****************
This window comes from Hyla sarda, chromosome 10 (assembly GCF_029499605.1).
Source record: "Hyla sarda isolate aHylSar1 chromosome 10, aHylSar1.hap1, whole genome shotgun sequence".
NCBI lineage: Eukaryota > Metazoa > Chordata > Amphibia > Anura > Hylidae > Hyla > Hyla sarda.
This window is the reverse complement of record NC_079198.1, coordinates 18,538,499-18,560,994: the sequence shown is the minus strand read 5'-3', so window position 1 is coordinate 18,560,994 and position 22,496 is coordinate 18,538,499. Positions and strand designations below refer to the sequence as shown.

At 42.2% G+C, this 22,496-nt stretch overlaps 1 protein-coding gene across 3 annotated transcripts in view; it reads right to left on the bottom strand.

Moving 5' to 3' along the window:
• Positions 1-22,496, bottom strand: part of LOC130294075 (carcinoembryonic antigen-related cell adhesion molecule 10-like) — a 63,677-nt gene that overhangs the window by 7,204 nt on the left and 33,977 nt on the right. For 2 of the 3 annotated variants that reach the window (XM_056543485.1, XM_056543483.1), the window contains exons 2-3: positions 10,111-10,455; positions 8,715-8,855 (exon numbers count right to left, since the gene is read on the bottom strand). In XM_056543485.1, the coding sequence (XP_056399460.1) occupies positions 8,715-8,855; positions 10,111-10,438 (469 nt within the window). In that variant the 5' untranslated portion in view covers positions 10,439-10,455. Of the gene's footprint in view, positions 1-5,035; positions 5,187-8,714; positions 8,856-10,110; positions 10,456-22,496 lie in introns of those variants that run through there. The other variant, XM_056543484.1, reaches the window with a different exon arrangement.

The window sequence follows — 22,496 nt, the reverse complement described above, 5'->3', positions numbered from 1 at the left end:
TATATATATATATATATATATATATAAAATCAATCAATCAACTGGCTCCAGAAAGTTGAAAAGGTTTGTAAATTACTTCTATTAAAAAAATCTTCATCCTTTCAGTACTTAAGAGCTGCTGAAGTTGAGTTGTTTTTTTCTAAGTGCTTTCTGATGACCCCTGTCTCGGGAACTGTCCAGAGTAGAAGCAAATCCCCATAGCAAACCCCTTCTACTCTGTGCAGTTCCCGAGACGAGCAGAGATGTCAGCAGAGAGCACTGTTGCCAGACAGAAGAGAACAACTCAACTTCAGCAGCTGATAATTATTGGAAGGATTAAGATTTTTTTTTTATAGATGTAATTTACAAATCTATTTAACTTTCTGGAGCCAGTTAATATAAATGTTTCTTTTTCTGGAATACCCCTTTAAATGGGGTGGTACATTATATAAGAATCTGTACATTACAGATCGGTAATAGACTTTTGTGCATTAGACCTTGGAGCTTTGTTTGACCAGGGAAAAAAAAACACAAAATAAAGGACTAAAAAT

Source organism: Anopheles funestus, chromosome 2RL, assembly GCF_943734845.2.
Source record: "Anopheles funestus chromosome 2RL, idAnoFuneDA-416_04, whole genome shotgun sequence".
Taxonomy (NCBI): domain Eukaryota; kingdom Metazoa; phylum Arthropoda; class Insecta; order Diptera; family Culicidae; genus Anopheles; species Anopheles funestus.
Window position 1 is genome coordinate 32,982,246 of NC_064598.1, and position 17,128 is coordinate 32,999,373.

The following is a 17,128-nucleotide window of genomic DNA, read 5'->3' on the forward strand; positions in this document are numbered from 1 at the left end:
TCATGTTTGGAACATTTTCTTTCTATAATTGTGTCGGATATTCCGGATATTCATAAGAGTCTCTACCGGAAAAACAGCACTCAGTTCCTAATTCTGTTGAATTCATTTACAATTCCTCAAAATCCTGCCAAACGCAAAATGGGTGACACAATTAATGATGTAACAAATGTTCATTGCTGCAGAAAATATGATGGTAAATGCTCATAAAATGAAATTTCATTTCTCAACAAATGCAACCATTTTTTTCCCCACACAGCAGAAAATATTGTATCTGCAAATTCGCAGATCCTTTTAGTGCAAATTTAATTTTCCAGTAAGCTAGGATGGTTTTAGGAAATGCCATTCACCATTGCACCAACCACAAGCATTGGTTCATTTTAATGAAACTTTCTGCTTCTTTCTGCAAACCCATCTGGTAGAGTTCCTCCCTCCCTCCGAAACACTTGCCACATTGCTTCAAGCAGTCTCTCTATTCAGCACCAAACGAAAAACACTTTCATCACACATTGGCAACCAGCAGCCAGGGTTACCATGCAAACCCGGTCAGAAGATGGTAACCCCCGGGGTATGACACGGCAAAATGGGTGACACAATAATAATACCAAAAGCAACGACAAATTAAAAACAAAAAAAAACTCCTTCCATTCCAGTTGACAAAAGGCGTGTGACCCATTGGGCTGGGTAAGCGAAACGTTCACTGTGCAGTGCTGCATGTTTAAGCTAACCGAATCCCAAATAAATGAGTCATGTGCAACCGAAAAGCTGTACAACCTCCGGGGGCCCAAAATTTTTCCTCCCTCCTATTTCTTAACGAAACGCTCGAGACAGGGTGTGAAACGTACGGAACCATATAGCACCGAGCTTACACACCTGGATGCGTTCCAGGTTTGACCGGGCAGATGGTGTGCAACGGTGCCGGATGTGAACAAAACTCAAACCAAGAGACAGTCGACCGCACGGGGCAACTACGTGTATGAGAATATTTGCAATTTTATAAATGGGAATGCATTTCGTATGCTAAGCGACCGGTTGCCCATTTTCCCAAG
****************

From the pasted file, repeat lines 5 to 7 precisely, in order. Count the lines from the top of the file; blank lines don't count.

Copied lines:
At 42.2% G+C, this 22,496-nt stretch overlaps 1 protein-coding gene across 3 annotated transcripts in view; it reads right to left on the bottom strand.

Moving 5' to 3' along the window:
• Positions 1-22,496, bottom strand: part of LOC130294075 (carcinoembryonic antigen-related cell adhesion molecule 10-like) — a 63,677-nt gene that overhangs the window by 7,204 nt on the left and 33,977 nt on the right. For 2 of the 3 annotated variants that reach the window (XM_056543485.1, XM_056543483.1), the window contains exons 2-3: positions 10,111-10,455; positions 8,715-8,855 (exon numbers count right to left, since the gene is read on the bottom strand). In XM_056543485.1, the coding sequence (XP_056399460.1) occupies positions 8,715-8,855; positions 10,111-10,438 (469 nt within the window). In that variant the 5' untranslated portion in view covers positions 10,439-10,455. Of the gene's footprint in view, positions 1-5,035; positions 5,187-8,714; positions 8,856-10,110; positions 10,456-22,496 lie in introns of those variants that run through there. The other variant, XM_056543484.1, reaches the window with a different exon arrangement.